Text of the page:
Please use this identifier to cite or link to this item:
|Longitudinal Study:||HILDA||Title:||The Impact of Publicly Provided Services on the Distribution of Resources||Authors:||Forster, M
|Institution:||Organisation for Economic Co-operation and Development||Publication Date:||Jan-2012||Publisher:||OECD 2, rue André-Pascal 75775 Paris, CEDEX 16 France||Pages:||86||Keywords:||In-kind transfers
|Abstract:||This paper looks at how the income distribution in countries changes when the value of publicly-provided services to households is included. We consider five major categories of public services: education, health care, social housing, childcare and elderly care. On average across OECD countries, spending on these “inkind” benefits accounts for about 13% of GDP, slightly more than the spending on cash transfers – but with considerable cross-country variation. Broadening the income concept to account for in-kind benefits considerably increases households‟ economic resources: in a typical OECD country, the average annual household income would be close to USD 28 000, rather than USD 22 000 in purchasing power parities. But public services also contribute to reducing income inequality, by between one-fifth and one-third depending on the inequality measure. Mexico and, according to most inequality measures, the United States, Portugal, Ireland, and the United Kingdom record higher reduction rates, while Slovenia records lower ones. Across all countries, redistributive effects are stronger among specific population groups at higher risk of poverty. Between 2000 and 2007, the redistributive impact of public services remained stable overall. However, the impact became stronger in countries where the share of services in household income increased significantly, while it weakened in those countries where this share decreased. The paper suggests that publicly provided services fulfil an important direct redistributive role in OECD countries.||URL:||http://www.oecd-ilibrary.org/social-issues-migration-health/the-impact-of-publicly-provided-services-on-the-distribution-of-resources_5k9h363c5szq-en;jsessionid=4fjgpcco6af4w.epsilon||Keywords:||Income & Finance -- Poverty and disadvantage; Education and Training; Housing -- Equity (including use of)||Research collection:||Reports and technical papers|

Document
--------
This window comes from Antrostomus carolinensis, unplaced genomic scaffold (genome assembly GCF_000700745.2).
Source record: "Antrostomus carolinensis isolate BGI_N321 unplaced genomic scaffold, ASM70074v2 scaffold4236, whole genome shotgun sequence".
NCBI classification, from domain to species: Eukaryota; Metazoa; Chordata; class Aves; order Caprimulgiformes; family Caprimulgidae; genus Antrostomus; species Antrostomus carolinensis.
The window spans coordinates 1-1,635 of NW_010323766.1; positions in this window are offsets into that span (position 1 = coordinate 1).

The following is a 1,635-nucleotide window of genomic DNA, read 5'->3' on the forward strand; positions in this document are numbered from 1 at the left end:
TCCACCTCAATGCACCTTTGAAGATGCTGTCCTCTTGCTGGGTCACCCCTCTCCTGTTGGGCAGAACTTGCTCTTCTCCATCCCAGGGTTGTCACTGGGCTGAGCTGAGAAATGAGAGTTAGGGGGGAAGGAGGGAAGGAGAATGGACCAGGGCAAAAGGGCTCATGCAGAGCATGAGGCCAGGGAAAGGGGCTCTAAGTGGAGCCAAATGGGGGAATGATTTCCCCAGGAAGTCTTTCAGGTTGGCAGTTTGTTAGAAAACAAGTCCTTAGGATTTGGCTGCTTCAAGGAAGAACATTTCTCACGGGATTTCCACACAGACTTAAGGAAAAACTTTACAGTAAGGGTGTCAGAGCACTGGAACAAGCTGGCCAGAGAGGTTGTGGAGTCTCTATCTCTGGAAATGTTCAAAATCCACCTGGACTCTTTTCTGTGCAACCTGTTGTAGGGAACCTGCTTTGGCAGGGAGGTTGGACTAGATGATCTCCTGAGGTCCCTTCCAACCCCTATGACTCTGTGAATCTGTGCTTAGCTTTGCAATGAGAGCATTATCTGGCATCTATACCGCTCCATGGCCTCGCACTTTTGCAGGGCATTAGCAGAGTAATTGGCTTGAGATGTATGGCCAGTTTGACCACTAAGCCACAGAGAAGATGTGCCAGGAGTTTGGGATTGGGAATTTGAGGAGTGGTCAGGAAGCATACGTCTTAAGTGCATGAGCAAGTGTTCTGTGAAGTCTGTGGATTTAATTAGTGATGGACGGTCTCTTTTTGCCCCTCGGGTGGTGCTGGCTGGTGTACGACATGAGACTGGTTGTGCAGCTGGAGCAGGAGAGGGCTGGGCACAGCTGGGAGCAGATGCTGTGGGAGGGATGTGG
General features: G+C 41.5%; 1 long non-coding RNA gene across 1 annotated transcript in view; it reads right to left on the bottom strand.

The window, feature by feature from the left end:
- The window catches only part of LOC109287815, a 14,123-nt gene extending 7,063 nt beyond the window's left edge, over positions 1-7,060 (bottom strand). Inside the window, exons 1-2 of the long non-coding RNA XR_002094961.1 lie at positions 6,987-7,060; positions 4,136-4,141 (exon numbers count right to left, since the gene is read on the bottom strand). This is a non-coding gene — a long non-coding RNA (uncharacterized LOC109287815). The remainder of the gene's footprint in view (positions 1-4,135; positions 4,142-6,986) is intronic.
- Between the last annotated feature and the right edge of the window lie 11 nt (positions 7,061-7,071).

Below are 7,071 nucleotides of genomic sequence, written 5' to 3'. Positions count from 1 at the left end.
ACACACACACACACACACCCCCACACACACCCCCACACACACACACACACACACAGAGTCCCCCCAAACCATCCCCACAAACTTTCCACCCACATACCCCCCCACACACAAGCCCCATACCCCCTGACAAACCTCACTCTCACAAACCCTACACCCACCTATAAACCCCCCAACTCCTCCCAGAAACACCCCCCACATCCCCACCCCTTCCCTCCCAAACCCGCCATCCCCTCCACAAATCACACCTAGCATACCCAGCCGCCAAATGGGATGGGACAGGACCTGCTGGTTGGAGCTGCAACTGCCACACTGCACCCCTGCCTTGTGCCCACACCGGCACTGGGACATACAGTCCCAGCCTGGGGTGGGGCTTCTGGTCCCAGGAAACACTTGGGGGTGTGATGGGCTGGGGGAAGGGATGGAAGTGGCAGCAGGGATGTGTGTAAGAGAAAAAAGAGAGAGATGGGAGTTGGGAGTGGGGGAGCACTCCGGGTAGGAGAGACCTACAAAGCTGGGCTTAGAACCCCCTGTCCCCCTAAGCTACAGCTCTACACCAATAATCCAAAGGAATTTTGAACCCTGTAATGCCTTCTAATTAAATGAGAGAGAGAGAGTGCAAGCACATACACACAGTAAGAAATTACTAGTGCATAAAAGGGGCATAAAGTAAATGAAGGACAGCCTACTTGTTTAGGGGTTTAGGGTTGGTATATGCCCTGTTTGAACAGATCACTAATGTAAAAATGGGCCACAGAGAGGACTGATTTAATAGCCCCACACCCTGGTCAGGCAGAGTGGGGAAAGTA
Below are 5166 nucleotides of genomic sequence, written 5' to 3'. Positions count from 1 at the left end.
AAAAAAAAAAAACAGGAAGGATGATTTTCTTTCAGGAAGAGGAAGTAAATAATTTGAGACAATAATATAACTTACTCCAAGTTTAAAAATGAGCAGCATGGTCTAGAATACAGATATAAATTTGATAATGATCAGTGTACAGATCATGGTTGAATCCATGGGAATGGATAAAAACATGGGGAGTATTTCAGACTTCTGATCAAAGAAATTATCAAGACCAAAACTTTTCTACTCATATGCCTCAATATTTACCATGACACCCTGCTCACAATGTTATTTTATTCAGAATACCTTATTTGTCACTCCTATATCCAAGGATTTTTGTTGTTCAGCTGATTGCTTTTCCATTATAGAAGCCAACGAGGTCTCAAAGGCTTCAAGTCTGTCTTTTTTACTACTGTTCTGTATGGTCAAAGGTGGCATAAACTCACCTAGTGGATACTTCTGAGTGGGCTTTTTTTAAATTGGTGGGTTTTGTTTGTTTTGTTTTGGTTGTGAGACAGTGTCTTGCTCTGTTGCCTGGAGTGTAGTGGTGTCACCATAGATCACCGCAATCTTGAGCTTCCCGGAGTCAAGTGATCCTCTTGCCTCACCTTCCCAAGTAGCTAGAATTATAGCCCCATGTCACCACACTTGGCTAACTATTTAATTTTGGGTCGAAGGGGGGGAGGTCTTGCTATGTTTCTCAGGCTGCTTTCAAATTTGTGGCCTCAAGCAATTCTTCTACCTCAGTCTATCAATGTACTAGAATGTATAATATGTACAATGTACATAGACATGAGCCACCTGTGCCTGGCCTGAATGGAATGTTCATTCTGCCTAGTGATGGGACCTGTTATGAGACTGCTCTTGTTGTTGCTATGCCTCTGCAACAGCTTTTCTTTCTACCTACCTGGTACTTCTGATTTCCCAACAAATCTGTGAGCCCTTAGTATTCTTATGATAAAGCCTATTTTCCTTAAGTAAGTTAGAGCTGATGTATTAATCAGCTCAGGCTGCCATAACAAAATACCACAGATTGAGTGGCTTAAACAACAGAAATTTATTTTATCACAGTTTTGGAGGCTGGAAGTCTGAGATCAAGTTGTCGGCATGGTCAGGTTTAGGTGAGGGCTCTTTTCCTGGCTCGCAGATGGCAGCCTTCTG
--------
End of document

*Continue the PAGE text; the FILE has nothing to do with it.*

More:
|Appears in Collections:||Reports|
Show full item record
checked on Apr 1, 2023
Items in DSpace are protected by copyright, with all rights reserved, unless otherwise indicated.